The CPI inflation rate is finally down; The good news and the bad news for the Dow Jones

The CPI inflation rate finally passed its peak, we are sure to know on Wednesday morning. Falling gasoline prices, retail rebates, the return of online deflation and falling shipping costs all suggest there will be a fairly rapid pullback from the inflation rate of 9, 1%, the highest for 40 years in June.


The combination of spike in inflation and a drop in the Federal Reserve’s spike in aggressiveness has been an antidote to the bear market. After strong rallies since mid-June, the Dow Jones and the S&P 500 have both exited bearish territory. Only the Nasdaq loss still exceeds the 20% bear market threshold.

But Friday’s strong jobs report dampened the uptrend. Can a drop in the inflation rate give it a fresh start?

CPI Inflation Rate Forecast

Wall Street economists expect the consumer price index to rise 0.2% in July, after rising 1.3% in June. The annual inflation rate should go from 9.1% to 8.7%.

However, core inflation, which excludes food and energy prices, is unlikely to show much moderation. Core CPI is expected to rise 0.5% for the month, after rising 0.7% in June. The core inflation rate is expected to pick up from 5.9% to 6.1%, with rising housing costs being one of the main contributors.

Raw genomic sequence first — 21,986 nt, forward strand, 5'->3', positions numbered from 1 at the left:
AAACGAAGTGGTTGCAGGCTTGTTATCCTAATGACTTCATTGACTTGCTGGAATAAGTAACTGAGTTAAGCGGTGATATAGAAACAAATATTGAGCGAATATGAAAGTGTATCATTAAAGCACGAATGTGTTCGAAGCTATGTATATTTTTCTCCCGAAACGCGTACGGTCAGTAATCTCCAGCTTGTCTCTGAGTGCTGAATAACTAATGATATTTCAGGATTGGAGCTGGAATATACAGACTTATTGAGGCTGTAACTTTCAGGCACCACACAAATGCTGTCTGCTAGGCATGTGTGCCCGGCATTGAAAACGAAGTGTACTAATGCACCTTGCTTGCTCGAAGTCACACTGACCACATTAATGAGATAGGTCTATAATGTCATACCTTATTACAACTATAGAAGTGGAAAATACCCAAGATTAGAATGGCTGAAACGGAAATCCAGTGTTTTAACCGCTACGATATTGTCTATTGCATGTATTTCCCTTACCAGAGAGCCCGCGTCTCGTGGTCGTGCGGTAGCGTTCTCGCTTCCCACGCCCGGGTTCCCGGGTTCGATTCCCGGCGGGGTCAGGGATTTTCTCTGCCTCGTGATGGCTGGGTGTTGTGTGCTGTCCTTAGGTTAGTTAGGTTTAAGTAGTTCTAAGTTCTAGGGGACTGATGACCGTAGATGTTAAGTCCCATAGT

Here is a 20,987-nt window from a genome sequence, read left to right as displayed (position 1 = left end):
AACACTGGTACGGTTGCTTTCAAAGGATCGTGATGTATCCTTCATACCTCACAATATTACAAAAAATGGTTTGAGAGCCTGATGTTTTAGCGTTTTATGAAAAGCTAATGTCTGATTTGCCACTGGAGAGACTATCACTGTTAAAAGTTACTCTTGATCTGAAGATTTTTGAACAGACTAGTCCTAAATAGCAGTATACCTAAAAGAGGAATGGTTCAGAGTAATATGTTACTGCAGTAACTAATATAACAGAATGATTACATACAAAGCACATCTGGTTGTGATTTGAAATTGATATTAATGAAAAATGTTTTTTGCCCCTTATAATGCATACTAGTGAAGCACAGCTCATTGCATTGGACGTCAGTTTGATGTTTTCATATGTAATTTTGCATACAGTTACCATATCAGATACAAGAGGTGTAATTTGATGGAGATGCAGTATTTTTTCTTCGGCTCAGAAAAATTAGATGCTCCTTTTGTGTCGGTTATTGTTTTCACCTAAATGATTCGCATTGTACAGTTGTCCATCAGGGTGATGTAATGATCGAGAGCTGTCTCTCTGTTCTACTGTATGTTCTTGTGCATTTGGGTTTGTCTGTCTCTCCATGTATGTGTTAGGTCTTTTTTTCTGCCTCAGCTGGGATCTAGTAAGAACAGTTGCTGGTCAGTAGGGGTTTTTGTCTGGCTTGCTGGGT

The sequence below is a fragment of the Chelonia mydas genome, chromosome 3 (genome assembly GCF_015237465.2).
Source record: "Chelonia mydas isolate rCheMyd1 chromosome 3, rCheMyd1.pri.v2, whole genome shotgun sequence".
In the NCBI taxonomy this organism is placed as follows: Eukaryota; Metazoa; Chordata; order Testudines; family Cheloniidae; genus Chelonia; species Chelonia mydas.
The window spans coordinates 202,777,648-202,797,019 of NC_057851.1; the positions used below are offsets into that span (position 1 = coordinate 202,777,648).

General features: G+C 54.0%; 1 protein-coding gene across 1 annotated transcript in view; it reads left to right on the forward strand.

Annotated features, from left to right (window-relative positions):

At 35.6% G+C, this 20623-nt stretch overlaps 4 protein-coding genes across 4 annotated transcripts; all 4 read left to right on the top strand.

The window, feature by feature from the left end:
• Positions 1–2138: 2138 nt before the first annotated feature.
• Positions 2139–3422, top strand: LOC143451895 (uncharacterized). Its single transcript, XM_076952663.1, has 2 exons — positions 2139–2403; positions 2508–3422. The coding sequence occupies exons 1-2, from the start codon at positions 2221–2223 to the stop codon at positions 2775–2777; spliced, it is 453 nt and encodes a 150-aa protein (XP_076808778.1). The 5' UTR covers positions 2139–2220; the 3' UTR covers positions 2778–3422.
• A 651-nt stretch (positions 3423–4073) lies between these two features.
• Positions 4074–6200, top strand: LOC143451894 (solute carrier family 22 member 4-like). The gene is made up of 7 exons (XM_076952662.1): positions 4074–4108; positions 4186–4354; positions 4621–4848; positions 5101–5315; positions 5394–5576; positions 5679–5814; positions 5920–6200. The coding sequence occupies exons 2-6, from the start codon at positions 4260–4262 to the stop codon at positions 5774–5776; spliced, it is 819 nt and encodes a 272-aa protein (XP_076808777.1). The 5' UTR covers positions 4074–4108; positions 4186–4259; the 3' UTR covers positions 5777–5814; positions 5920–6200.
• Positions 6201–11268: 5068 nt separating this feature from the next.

Inflation rate expectations

Yet not only headline inflation is falling, but so are inflation expectations. The New York Federal Reserve’s survey of consumer expectations released on Monday found that the median inflation expectation three years ahead fell to 3.2% from 3.6% the previous month. Five-year inflation expectations fell to 2.3% from 2.8%.

The reason that matters to policy makers is that inflation seeps into consumer psychology, affecting buying behavior and even the negotiation of salary increases. The more entrenched inflation becomes, the harder it is for the Fed to uproot itself.

With signs that consumers are less and less worried about the outlook for sustainably high inflation, the Fed will feel less need to accelerate rate hikes.

No more Fed futures guidance

Already, Fed Chairman Jerome Powell said on July 27 that policymakers had suspended forward guidance. They will go meeting by meeting, deciding the appropriate policy setting based on the latest data. What changed? As the Fed’s key rate moves closer to a neutral level and into restrictive territory, policymakers will tend to act more gradually. This is especially the case because signs of economic weakness have spread from housing to consumer spending to business fixed investment.

The next Fed rate hike: 50 or 75 basis points?

For now, Wall Street sees a 67.5% chance of another 75 basis point rate hike when the Fed adjusts policy on Sept. 21. Those odds skyrocketed after Friday’s surprisingly hot jobs report.

Here’s the good news: the odds of a bigger move might be overstated.

The decision to hike 75 basis points at each of the last two Fed meetings “has been driven by rising inflation expectations, which have since fallen decisively,” the chief economist wrote. Jefferies Finance, Aneta Markowska.